The first two of these relate specifically to knowledge
and understanding, while the remaining four involve
While it might seem tempting to concentrate on the
lower two categories for lower level modules, we recommend
that you do engage your students in higher level
activities, albeit on a smaller, more focused scale, from the
writing your outcomes, bear in mind the specific UCE Level
Descriptors relevant to that level of study: use of Bloom’s
taxonomy will help you to respond to the first section of the
Level Descriptors, which relate to knowledge and
intellectual (thinking) skills.
For learning outcomes which relate to specific
skills (as seen in the second part of the Level
Descriptors), then you need to phrase your wording to describe
how each skill is performed (for example, ‘will be
able to communicate effectively and succinctly through oral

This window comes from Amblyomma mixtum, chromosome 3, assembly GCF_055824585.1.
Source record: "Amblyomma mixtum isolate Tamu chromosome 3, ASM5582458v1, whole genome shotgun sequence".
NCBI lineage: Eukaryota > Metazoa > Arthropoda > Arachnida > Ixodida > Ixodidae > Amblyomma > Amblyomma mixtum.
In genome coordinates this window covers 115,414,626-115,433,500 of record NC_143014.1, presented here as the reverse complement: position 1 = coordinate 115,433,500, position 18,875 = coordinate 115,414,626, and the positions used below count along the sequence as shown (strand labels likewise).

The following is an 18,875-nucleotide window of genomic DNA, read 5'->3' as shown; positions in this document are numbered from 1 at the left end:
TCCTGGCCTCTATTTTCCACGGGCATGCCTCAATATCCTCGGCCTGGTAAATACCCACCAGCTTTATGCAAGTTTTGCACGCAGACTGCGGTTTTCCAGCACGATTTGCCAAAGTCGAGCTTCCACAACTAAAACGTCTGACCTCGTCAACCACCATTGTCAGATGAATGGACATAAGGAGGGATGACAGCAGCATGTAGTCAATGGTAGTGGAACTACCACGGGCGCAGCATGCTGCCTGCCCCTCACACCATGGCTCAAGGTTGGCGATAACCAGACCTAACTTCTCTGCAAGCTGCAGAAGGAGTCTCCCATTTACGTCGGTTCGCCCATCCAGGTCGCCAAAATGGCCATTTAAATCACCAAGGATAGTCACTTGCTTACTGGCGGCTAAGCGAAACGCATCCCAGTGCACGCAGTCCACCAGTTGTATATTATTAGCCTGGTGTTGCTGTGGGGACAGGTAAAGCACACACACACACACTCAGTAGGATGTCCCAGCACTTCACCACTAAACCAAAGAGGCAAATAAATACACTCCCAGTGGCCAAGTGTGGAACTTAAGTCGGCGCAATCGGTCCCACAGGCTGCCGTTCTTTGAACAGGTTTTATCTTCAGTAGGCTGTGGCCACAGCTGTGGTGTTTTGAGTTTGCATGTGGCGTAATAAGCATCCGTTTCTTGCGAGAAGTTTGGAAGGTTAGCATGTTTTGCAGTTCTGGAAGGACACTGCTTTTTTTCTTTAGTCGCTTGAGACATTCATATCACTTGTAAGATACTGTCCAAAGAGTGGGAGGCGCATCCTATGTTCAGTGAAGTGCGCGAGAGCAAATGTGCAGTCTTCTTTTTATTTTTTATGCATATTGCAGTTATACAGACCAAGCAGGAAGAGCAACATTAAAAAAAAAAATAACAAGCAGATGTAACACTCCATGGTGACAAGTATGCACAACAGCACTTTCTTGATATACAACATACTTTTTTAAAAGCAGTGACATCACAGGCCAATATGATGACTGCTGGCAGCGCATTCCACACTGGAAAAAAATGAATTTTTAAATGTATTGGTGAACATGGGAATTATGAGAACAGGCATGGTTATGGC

8. Linking Outcomes
already stated, you need to ensure that assessment tasks are
designed to fulfil the outcomes of a module.
One way of ensuring this is by directly linking your
assessment criteria to your learning outcomes: this may
involve a simple one-to-one correlation between outcome and
criterion, or you may wish to have more than one criterion for
each outcome. This
method makes the assessment process all the more transparent
to students, and enables them to see the purpose of
assessments more easily. Making regular reference to the
out-comes of the module will also help reinforce this
It is often helpful to combine intellectual outcomes and
skills-based outcomes when devising assessments. For instance, if your outcomes state that students will be
contrasting strategies for dealing with organizational
that they are effective team workers, and
on the role they play in groupwork,
can then conflate these through one assessment, such as a
group presentation with supporting
group documentation including individual statements about
the role each individual played in the final piece of work.
Three outcomes can therefore be attained through one
assessment, and you will need distinct assessment criteria to
account for each of the stated outcomes.